The Department of State (DOS) has issued a regulation that broadens the authority of consular officers to revoke a visa at any time subsequent to issuance of the visa, including when the individual is already in the U.S. Additionally, the regulation allows consular officers and designated officials within DOS to revoke a visa provisionally while considering a final visa revocation.
This rule is effective April 27, 2011. DOS did not issue the regulation through notice and comment rulemaking on the basis that it involves a foreign affairs function of the United States and, therefore, is exempt from those procedures.
Pursuant to section 221(i) of the Immigration and Nationality Act (INA), DOS may determine that a visa should be revoked when information reveals that the applicant was originally, or has since become, ineligible or may be ineligible to possess a U.S. visa. In testimony before Congress in 2004, DOS stated that it had revoked 1,250 visas since September 11, 2001, based on information suggesting possible terrorist activities or links. Congress and the Government Accountability Office (GAO) have put pressure on DOS and the Department of Homeland Security (DHS) to improve their policies regarding visa revocations.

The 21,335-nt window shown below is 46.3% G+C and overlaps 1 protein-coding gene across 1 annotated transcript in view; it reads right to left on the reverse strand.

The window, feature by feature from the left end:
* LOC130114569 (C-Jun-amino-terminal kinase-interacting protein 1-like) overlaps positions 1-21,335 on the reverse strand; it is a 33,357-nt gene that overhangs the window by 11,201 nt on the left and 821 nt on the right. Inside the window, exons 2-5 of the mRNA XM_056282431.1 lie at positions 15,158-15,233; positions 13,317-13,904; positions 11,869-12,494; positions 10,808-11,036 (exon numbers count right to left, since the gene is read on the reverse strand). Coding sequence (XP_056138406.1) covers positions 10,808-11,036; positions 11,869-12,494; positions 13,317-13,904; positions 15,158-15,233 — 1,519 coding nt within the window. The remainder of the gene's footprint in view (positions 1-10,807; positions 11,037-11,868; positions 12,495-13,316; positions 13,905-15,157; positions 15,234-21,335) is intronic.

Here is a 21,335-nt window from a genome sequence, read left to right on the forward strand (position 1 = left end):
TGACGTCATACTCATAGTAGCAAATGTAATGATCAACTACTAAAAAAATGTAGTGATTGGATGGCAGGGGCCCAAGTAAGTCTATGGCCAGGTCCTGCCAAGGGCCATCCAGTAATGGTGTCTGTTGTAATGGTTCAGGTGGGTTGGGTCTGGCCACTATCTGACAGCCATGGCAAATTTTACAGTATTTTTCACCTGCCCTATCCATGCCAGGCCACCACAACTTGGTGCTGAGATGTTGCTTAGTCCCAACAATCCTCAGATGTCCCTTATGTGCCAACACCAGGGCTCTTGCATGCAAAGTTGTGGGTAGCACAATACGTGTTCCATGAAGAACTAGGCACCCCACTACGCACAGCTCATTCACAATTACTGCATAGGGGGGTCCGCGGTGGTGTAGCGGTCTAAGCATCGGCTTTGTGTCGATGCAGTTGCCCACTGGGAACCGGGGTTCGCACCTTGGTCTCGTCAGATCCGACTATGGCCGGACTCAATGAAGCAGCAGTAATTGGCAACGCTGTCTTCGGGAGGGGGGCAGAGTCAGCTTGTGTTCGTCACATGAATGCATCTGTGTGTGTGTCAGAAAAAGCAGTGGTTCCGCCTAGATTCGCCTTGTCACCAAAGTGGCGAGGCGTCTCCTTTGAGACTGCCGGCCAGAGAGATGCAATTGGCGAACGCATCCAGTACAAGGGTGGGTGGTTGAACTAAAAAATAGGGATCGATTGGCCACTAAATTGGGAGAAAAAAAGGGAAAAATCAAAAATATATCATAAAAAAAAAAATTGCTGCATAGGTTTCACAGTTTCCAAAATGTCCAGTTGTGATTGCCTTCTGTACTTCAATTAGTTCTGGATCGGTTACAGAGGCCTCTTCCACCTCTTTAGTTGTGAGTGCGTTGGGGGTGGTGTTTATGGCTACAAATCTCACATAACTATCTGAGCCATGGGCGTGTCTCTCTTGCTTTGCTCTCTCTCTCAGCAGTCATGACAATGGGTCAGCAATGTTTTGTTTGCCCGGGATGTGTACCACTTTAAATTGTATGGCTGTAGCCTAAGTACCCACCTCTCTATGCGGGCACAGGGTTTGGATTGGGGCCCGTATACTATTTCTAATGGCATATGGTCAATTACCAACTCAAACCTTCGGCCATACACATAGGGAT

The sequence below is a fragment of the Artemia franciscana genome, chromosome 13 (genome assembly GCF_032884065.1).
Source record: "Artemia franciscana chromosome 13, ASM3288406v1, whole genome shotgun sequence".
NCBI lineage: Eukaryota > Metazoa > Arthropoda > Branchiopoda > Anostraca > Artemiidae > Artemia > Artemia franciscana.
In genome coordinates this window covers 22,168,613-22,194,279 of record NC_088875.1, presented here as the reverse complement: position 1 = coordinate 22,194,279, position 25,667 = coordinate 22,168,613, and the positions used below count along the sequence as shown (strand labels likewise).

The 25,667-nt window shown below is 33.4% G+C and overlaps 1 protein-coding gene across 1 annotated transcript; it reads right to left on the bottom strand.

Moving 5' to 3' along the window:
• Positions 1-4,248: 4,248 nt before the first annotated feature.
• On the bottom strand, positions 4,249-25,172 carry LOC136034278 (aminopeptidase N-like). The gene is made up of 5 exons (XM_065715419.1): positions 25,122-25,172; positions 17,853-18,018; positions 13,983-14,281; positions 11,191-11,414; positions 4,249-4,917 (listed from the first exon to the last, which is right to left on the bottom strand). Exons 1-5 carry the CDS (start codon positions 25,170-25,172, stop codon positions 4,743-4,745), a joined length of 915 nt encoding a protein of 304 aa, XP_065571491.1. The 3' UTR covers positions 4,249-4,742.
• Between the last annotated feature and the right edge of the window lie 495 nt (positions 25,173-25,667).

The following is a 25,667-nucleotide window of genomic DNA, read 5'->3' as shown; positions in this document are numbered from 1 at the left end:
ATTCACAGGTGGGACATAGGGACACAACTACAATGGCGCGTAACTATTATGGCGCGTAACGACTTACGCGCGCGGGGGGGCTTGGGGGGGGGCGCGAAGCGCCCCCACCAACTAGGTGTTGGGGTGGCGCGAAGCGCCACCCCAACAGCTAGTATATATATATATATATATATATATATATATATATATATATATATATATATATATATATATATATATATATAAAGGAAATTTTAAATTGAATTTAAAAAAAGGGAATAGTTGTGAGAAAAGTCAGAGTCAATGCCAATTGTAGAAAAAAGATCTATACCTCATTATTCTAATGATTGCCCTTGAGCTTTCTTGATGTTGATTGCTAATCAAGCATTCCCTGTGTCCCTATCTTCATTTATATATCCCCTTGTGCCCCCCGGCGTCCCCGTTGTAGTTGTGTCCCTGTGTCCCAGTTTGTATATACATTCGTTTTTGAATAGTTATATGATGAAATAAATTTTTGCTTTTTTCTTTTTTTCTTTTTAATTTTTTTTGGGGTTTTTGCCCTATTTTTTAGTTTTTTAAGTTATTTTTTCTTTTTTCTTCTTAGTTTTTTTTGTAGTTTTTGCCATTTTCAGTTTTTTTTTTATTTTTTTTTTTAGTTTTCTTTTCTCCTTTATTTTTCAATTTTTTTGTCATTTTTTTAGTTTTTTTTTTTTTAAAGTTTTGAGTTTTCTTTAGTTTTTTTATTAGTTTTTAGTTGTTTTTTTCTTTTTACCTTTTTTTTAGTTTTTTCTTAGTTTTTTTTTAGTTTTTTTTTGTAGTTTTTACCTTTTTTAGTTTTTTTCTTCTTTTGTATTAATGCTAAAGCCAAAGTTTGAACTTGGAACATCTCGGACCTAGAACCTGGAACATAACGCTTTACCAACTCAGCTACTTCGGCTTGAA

If DOS revokes an individual’s visa, the information will be uploaded into the Consular Lookout and Support System (CLASS) database and the foreign national may not use the visa for travel to the U.S. Though DOS will seek to notify the traveler, the revocation is effective irrespective of whether the foreign traveler knows about the revocation.
Separately, the INA allows the government to remove (i.e. deport) an individual whose nonimmigrant visa has been revoked under section 221(i). There is no judicial review of the decision to revoke the visa, but there is judicial review in the context of a removal proceeding if the visa revocation is the sole basis for removal.
Expect more denials at the port of entry to the US by individuals not aware that their visa has been revoked. I understand the need for more security but this may not be the way to go.